President Cyril Ramaphosa recently unveiled the government’s economic recovery plan, which included plans to reduce data costs and expand broadband access to low-income households.
He highlighted that the release of high-frequency spectrum by March 2021 and the completion of digital migration will reduce data costs for firms and households.
The government is also “developing innovative new models to provide low-income households with access to affordable, high-speed internet through connection subsidies for broadband and support for public Wi-Fi hotspots”.
People who have been following the broadband industry for the past decade would have a distinct feeling of déjà vu.
Ramaphosa’s comments are nothing new and have been repeated numerous times over the latest few years.
It has come to very little, with South Africans still waiting for digital migration to be completed and operators still waiting for spectrum.
To get an idea of what the government must really do to improve broadband in South Africa, MyBroadband asked industry players for their feedback.
Complete digital migration
Vodacom said one of the most impactful contributions the government can make to drive down data prices and ensuring wider broadband accessibility is to complete the digital migration process.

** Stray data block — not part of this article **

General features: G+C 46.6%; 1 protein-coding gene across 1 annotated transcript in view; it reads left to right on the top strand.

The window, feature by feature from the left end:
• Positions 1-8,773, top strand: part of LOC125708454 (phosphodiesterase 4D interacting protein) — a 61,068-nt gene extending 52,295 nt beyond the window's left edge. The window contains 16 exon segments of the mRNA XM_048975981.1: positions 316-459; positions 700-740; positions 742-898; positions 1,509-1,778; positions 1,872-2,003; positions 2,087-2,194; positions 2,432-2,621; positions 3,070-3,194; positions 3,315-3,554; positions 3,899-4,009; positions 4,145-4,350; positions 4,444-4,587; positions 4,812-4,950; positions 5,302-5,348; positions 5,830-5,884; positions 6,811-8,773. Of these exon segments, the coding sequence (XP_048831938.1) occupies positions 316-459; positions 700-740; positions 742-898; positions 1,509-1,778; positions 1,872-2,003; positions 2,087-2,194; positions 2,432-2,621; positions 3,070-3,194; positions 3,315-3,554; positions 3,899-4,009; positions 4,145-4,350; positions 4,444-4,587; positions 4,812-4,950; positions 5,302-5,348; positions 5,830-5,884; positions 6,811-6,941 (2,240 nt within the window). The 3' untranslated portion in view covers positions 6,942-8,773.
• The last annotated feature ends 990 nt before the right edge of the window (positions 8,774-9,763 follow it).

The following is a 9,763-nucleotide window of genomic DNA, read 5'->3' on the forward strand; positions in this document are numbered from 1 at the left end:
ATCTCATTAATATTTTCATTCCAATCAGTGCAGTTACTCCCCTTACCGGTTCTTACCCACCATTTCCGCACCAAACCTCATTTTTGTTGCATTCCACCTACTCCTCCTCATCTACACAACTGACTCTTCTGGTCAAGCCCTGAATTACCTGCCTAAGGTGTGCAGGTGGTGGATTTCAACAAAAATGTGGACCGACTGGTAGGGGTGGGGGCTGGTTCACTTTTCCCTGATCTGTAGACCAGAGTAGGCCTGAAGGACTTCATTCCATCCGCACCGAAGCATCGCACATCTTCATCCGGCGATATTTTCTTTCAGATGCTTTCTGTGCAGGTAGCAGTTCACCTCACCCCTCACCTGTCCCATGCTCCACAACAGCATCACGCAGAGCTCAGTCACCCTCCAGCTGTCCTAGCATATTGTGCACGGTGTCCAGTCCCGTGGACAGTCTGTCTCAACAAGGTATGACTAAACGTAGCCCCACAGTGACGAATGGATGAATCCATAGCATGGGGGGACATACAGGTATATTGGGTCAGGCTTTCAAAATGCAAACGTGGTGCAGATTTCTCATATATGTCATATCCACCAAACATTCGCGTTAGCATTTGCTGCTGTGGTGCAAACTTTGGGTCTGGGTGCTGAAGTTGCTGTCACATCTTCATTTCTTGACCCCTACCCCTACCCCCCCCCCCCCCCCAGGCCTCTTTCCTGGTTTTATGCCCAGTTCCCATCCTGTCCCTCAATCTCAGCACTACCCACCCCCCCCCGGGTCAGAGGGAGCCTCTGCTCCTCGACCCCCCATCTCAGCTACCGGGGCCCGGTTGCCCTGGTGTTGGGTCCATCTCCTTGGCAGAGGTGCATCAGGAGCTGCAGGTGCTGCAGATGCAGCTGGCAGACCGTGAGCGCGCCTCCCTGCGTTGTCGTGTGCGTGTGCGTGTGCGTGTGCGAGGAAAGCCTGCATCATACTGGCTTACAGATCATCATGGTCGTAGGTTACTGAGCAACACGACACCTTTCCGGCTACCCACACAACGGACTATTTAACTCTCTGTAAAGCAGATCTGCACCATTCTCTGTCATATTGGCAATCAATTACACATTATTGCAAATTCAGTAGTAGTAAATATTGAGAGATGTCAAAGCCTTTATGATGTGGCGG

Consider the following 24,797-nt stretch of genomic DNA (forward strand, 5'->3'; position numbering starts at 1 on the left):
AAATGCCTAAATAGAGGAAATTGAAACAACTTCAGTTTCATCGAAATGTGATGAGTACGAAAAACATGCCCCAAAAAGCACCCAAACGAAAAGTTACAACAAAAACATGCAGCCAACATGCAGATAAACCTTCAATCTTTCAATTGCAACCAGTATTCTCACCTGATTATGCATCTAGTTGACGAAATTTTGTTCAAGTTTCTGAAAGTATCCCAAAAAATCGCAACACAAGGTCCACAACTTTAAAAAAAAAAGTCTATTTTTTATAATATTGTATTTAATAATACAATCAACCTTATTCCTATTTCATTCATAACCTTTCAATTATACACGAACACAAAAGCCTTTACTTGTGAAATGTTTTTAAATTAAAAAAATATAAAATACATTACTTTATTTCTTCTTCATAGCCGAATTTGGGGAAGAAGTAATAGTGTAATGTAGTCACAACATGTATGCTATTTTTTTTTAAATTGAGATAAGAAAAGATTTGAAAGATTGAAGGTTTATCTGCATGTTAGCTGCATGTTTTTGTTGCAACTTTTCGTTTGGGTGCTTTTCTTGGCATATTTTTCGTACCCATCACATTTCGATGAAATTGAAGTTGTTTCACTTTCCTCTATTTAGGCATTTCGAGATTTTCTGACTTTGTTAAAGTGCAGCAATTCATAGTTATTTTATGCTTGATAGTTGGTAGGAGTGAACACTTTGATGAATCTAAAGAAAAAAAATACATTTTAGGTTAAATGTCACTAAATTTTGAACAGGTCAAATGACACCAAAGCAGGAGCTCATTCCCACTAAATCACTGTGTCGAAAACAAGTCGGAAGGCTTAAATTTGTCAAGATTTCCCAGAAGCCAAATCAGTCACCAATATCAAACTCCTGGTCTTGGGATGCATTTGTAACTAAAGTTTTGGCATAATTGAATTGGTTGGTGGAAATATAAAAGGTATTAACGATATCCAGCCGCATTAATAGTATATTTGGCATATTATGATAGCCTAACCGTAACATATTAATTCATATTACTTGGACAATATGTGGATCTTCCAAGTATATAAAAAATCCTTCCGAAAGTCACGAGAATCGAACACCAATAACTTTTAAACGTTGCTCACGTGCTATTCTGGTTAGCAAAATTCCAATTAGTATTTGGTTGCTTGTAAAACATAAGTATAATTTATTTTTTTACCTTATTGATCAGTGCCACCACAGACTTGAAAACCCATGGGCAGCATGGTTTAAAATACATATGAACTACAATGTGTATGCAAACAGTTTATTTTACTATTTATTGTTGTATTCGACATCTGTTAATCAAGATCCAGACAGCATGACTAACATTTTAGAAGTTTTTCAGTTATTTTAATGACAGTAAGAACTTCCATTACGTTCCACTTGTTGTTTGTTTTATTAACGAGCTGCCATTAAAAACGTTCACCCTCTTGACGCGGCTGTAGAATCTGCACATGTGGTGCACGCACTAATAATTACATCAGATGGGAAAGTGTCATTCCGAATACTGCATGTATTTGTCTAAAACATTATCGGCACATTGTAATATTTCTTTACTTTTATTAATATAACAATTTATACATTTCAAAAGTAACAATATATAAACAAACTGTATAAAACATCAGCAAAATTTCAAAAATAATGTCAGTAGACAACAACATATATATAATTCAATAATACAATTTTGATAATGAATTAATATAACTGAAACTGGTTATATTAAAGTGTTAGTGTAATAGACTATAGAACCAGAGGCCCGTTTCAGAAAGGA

“Whilst we are appreciative of the fact that ICASA provided access to spectrum on a temporary basis because of the National State of Disaster, the benefits to customers would have been greater if mobile operators had full access to high-demand spectrum, currently occupied by analogue TV channels,” Vodacom said.
Vodacom highlighted that ICASA is now following a process to license this high-demand spectrum early next year, and said it is important to know in advance of the auction when the digital migration will be completed as this will have a bearing on the value of related lots.
Policy reforms to address easier and wider access to infrastructure sharing amongst the industry is another key area where the government can make a positive impact.
The company added that operators contribute to the Universal Service and Access Fund, which was established to fund projects that strive to achieve universal service and access to ICTs by all South Africans.
“Achieving these objectives will also positively impact broadband access in underserviced areas,” Vodacom said.
Lower import duties and taxes on smartphones and 4G/5G devices will also make the benefits of broadband more accessible, thus helping to bridge the digital divide.
Cell C also asked for a clear and enabling policy and regulatory environment for effective competition and collaboration between infrastructure players and spectrum owners.
“This will enable the industry to get a better yield from infrastructure and drive digital inclusion for all which will have economic benefits,” it said.
Wholesale rates and wayleave approvals
Afrihost, in turn, said compelling mobile operators to offer reasonable wholesale rates for mobile data to ISPs will go a long way to drive down mobile data prices.